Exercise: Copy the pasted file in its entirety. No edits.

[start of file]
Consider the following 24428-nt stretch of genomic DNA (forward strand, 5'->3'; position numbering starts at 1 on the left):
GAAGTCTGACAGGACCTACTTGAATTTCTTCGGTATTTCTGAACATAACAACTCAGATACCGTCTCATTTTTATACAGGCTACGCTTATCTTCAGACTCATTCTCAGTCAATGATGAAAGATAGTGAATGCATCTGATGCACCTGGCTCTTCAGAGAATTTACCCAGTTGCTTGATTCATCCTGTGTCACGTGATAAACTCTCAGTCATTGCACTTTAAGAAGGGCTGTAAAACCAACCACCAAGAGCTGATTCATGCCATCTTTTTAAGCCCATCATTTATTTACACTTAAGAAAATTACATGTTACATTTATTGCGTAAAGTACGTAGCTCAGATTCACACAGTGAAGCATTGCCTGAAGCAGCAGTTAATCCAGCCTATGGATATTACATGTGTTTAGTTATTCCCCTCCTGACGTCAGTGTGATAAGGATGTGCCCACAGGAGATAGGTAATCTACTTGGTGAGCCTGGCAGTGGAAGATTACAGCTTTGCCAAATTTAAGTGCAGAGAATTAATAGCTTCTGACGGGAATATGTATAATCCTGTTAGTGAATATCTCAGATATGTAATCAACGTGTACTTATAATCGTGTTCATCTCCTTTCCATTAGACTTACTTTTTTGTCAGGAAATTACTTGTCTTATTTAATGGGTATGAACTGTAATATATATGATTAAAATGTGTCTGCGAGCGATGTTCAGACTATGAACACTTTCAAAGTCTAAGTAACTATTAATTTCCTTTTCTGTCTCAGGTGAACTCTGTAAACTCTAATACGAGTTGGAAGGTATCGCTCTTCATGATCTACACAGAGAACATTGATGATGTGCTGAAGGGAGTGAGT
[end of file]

Consider the following 24428-nt stretch of genomic DNA (forward strand, 5'->3'; position numbering starts at 1 on the left):
GAAGTCTGACAGGACCTACTTGAATTTCTTCGGTATTTCTGAACATAACAACTCAGATACCGTCTCATTTTTATACAGGCTACGCTTATCTTCAGACTCATTCTCAGTCAATGATGAAAGATAGTGAATGCATCTGATGCACCTGGCTCTTCAGAGAATTTACCCAGTTGCTTGATTCATCCTGTGTCACGTGATAAACTCTCAGTCATTGCACTTTAAGAAGGGCTGTAAAACCAACCACCAAGAGCTGATTCATGCCATCTTTTTAAGCCCATCATTTATTTACACTTAAGAAAATTACATGTTACATTTATTGCGTAAAGTACGTAGCTCAGATTCACACAGTGAAGCATTGCCTGAAGCAGCAGTTAATCCAGCCTATGGATATTACATGTGTTTAGTTATTCCCCTCCTGACGTCAGTGTGATAAGGATGTGCCCACAGGAGATAGGTAATCTACTTGGTGAGCCTGGCAGTGGAAGATTACAGCTTTGCCAAATTTAAGTGCAGAGAATTAATAGCTTCTGACGGGAATATGTATAATCCTGTTAGTGAATATCTCAGATATGTAATCAACGTGTACTTATAATCGTGTTCATCTCCTTTCCATTAGACTTACTTTTTTGTCAGGAAATTACTTGTCTTATTTAATGGGTATGAACTGTAATATATATGATTAAAATGTGTCTGCGAGCGATGTTCAGACTATGAACACTTTCAAAGTCTAAGTAACTATTAATTTCCTTTTCTGTCTCAGGTGAACTCTGTAAACTCTAATACGAGTTGGAAGGTATCGCTCTTCATGATCTACACAGAGAACATTGATGATGTGCTGAAGGGAGTGAGT